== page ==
This is yet another example of Illinois regulating where regulation wasn’t needed. The power to control geolocation services is already literally in the user’s hand.  Such services can be turned off on a person’s device both through each individual  app, through the phone or tablet itself, or both.  This bill is an unnecessary burden to businesses that have already given the user the choice to use geolocation services.  It will require that the user give his/her consent upon first time use of the app, and also give consent whenever there is a material change to the specific purposes for which the information is collected, used or disclosed.

IRMA was a part of a coalition of groups opposed to the bill.  After debate on adopting the concurrent amendments made in the Senate, the vote failed in the Cybersecurity, Data Analytics and IT Committee with a vote of 5-2-3.  IRMA would like to thank those who voted against this unnecessary regulation.

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  RIGHT TO KNOW

SB 1502 HA #1 (Sen. Michael Hastings, D-Frankfort/Rep. Art Turner, D-Chicago) is now known as the Illinois Right to Know Data Transparency and Privacy Protection Act although it confuses ‘personally identifiable’ and ‘personal information’.  While it has not yet passed, it establishes a troubling standard. This bill will require any company with an online presence that collects data from consumers to identify the categories of information collected.  Therefore, this bill will apply to most companies that have a website although it will not apply to companies with no physical presence in Illinois.  Companies will also have to provide a description of the customer’s rights if such information is shared or sold to 3rd parties.  In addition, the bill requires that companies who share or sell information to 3rd parties, unless it fits into an exemption, disclose what information was shared and with whom.  The bill sets out 26 categories of personal information that must, if shared, be highlighted.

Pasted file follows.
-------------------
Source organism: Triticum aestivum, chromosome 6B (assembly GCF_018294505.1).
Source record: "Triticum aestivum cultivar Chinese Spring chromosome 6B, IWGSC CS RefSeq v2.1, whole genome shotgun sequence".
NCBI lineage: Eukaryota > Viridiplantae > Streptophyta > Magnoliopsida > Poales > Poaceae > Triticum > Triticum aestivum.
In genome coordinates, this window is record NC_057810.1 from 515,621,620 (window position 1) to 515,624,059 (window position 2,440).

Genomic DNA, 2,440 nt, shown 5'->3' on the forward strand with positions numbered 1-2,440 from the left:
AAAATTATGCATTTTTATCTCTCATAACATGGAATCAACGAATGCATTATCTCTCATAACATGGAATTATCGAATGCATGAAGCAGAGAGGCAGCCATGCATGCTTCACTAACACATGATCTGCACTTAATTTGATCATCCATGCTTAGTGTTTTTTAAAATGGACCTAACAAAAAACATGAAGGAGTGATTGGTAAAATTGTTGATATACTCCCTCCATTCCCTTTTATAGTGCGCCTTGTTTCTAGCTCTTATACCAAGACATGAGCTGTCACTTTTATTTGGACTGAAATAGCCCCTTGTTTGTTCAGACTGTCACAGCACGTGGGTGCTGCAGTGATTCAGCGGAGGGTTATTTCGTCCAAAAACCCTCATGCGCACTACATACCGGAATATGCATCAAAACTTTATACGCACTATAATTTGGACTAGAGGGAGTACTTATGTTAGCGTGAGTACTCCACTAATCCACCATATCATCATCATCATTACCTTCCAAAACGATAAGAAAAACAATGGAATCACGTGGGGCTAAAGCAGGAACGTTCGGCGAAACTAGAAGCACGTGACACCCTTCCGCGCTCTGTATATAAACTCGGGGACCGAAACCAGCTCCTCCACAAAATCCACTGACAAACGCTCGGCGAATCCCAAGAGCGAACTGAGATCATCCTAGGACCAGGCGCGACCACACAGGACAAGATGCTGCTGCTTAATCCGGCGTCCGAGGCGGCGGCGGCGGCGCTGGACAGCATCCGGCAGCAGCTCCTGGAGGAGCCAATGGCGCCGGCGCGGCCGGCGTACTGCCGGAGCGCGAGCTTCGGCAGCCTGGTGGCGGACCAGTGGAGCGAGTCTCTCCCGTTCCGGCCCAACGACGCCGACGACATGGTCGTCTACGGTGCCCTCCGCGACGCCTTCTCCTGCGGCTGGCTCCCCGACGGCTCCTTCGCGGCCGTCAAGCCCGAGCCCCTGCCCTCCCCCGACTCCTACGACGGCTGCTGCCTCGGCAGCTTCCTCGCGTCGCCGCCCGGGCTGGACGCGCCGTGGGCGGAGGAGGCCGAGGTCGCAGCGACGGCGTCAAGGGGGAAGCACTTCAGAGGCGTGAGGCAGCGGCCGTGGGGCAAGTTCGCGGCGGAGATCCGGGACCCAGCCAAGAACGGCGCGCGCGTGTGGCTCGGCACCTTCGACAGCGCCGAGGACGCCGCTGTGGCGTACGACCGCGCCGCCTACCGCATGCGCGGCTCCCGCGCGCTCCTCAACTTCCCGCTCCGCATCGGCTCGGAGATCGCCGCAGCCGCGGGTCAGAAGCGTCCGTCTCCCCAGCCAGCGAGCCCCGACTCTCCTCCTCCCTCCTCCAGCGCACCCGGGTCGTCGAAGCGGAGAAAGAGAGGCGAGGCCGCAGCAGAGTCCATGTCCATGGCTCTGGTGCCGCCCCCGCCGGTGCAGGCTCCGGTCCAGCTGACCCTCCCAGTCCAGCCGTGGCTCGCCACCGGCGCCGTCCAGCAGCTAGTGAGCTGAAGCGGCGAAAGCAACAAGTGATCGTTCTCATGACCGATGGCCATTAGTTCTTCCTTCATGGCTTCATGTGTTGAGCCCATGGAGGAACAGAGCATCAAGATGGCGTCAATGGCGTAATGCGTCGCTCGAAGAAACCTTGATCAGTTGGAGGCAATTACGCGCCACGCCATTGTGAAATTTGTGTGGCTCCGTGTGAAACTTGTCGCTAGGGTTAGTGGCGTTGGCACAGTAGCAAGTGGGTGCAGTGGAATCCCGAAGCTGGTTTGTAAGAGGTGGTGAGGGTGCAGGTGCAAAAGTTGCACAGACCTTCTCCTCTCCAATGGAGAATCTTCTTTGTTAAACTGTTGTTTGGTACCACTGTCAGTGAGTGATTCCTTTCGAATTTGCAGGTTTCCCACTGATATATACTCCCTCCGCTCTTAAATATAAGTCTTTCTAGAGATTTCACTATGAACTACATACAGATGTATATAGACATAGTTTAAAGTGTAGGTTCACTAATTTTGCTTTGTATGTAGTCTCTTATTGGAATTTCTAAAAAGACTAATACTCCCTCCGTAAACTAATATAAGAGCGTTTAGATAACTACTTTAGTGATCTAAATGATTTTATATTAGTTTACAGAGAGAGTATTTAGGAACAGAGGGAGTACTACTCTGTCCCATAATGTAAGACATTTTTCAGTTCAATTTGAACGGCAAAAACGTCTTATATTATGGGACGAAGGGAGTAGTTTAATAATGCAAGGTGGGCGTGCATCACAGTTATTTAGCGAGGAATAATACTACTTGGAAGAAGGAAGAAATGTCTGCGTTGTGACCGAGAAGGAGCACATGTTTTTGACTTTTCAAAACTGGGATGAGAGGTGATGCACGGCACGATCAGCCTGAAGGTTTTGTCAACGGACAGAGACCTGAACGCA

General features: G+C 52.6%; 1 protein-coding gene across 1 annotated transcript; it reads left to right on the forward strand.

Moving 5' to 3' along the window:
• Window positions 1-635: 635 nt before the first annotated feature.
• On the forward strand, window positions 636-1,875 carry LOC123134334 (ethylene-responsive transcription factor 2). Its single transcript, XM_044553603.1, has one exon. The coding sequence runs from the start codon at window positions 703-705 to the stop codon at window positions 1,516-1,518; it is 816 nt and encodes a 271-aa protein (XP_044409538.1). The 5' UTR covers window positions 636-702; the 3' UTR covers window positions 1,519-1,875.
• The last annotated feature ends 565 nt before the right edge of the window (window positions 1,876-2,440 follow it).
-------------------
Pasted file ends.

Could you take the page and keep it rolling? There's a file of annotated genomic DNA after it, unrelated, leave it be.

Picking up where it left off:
The proposal seeks to expand what constitutes ‘personal information’ to the breaking point. Under the proposal, personal information could be a person’s age or a person’s educational background, etc.  There is no requirement that any of the information be tied to an actual person that could be identified.  As an example, if a manufacturer of washing machines asks each of the retailers that sell its products what the age of the purchaser is, this would viewed as ‘personally identifiable information’ even though it is not tied to any individual. There is no way that sharing personally unidentifiable information can be construed as personal that would require some heightened level of privacy or care.

After many rounds of negotiations, the bill now allows the company to choose to either respond directly to customer requests or generally list all categories of personal information that the company shares or sells about any customer and list all of the third parties that receive such information unless they qualify under an exemption.  This way, a company will not have to respond to each individual request and can make the choice to provide all of the information up front either in its privacy policy or elsewhere in its agreement with the customer.